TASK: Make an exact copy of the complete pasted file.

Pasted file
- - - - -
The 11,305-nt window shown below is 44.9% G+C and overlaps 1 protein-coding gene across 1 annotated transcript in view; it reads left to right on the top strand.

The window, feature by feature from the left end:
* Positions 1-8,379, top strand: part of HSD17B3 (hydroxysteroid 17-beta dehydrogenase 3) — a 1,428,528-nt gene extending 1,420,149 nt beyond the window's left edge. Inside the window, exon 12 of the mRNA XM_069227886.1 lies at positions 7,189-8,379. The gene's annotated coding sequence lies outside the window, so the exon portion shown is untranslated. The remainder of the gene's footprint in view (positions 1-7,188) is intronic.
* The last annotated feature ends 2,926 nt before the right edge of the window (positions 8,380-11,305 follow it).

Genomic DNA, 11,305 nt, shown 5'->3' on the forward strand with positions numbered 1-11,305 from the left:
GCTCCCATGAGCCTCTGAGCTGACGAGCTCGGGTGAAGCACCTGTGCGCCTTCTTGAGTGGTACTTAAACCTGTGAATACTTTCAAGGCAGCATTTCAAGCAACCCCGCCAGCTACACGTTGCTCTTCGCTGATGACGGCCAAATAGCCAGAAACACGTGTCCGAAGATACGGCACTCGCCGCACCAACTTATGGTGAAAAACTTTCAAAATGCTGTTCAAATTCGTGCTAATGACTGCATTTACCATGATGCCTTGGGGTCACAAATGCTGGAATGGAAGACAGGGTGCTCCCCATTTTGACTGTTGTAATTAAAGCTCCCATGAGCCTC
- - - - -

The 11,305-nt window shown below is 44.9% G+C and overlaps 1 protein-coding gene across 1 annotated transcript in view; it reads left to right on the top strand.

The window, feature by feature from the left end:
* Positions 1-8,379, top strand: part of HSD17B3 (hydroxysteroid 17-beta dehydrogenase 3) — a 1,428,528-nt gene extending 1,420,149 nt beyond the window's left edge. Inside the window, exon 12 of the mRNA XM_069227886.1 lies at positions 7,189-8,379. The gene's annotated coding sequence lies outside the window, so the exon portion shown is untranslated. The remainder of the gene's footprint in view (positions 1-7,188) is intronic.
* The last annotated feature ends 2,926 nt before the right edge of the window (positions 8,380-11,305 follow it).

Genomic DNA, 11,305 nt, shown 5'->3' on the forward strand with positions numbered 1-11,305 from the left:
GCTCCCATGAGCCTCTGAGCTGACGAGCTCGGGTGAAGCACCTGTGCGCCTTCTTGAGTGGTACTTAAACCTGTGAATACTTTCAAGGCAGCATTTCAAGCAACCCCGCCAGCTACACGTTGCTCTTCGCTGATGACGGCCAAATAGCCAGAAACACGTGTCCGAAGATACGGCACTCGCCGCACCAACTTATGGTGAAAAACTTTCAAAATGCTGTTCAAATTCGTGCTAATGACTGCATTTACCATGATGCCTTGGGGTCACAAATGCTGGAATGGAAGACAGGGTGCTCCCCATTTTGACTGTTGTAATTAAAGCTCCCATGAGCCTC